Human Rights Watch has vehemently denounced the horrific abuses committed by the Islamist Boko Haram group against the women and girls it abducts as well as the Nigerian Government for its failure to provide protection to these victims.
Women and girls abducted by the Islamist group Boko Haram are forced to marry, convert, and endure physical and psychological abuse, forced labor, and rape in captivity, Human Rights Watch said in a report released on Saturday.
The 63-page report, “‘Those Terrible Weeks in Their Camp’: Boko Haram Violence against Women and Girls in Northeast Nigeria,” is based on interviews with more than 46 witnesses and victims of Boko Haram abductions in Borno, Yobe, and Adamawa states, including with girls who escaped the April 2014 abduction of 276 girls from Chibok secondary school.
The report includes heartbreaking testimonies by the group’s victims and also translates these victims’ frustration for insufficient support from the Nigerian government.
The statements made by the victims suggest that the Nigerian government has failed to adequately protect women and girls from a myriad of abuses, provide them with effective support and mental health and medical care after captivity, ensure access to safe schools, or investigate and prosecute those responsible for the abuses, says the report.
The report also pointed the finger at Nigerian security forces for the abuses they commit when responding to the attacks by Boko Haram. Since 2009, security forces have used excessive force, burned homes, engaged in physical abuse, “disappeared” victims, and extra-judicially killed those suspected of supporting Boko Haram, underlines HRW, deploring that only few members of the security forces implicated in serious violations of humanitarian and human rights law, including violations against girls and women, have been prosecuted.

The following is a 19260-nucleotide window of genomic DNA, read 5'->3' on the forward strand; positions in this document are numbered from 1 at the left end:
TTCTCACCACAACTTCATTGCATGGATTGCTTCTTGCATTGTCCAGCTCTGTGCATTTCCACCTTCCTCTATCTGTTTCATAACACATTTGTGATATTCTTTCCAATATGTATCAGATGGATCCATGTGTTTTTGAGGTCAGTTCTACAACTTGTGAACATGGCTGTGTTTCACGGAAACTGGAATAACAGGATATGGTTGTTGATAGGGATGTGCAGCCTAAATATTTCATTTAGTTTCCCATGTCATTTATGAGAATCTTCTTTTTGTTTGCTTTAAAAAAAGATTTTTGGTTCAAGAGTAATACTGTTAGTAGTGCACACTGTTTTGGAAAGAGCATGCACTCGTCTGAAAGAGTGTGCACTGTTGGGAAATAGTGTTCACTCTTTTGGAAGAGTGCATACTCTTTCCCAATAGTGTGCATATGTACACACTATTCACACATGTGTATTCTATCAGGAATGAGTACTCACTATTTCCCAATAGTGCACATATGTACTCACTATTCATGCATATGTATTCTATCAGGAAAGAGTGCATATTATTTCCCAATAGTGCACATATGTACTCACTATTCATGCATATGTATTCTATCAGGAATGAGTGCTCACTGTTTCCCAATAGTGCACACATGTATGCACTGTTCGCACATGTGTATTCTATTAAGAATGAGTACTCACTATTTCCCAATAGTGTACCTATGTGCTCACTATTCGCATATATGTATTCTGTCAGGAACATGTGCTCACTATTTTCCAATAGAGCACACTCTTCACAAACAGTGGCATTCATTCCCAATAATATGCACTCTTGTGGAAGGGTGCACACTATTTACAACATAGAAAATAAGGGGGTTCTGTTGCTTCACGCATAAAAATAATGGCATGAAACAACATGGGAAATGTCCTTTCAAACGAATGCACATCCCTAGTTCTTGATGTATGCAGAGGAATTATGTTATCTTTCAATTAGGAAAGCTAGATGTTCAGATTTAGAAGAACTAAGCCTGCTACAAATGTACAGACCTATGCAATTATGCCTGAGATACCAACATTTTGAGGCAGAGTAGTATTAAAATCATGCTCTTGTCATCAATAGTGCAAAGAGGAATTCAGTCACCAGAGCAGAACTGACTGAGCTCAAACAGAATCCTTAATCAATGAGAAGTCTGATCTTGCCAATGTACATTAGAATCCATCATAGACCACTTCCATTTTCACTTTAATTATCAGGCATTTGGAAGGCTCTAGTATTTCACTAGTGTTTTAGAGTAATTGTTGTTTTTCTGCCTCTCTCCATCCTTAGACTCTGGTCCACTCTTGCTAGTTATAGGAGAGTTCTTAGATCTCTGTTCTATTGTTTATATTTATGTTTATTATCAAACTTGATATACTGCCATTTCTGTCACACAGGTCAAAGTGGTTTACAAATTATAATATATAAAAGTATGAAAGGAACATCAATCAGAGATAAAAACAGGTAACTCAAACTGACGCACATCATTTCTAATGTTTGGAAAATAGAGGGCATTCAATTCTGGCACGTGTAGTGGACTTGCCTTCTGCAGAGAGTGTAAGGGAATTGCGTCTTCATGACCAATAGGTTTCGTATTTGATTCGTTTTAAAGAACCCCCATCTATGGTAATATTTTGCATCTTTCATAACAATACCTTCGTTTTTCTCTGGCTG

To ensure accountability, Nigerian authorities should investigate and prosecute, based on international fair trial standards, those who committed serious crimes in violation of national and international law during the conflict, including members of Boko Haram, security forces, and pro-government vigilante groups, recommends the NGO.
In addition, the government should provide adequate measures to protect schools and the right to education, and ensure access to medical and mental health services to victims of abduction and other violence. The government should also ensure that hospitals and clinics treating civilian victims are equipped with medical supplies to treat survivors of sexual and gender-based violence.
The international community should encourage and support transparent investigations and prosecution of perpetrators of human rights abuses by Boko Haram as well as violations by government security forces and allied groups, and should assist the Nigerian government to provide protection for schools as well as physical and mental health care to all victims of abductions and other violations perpetrated by Boko Haram.
Boko Haram, which roughly means in the Hausa language “Western education is forbidden” religiously, has abducted more than 500 women and girls since 2009, and intensified abductions since May 2013, when Nigeria imposed a state of emergency in areas where Boko Haram is most active.
And while HRW was releasing its report, the group expanded the list of its victims by abducting some thirty teenagers in Borno State, showing thus that it is not prepared to end its terrorist activities.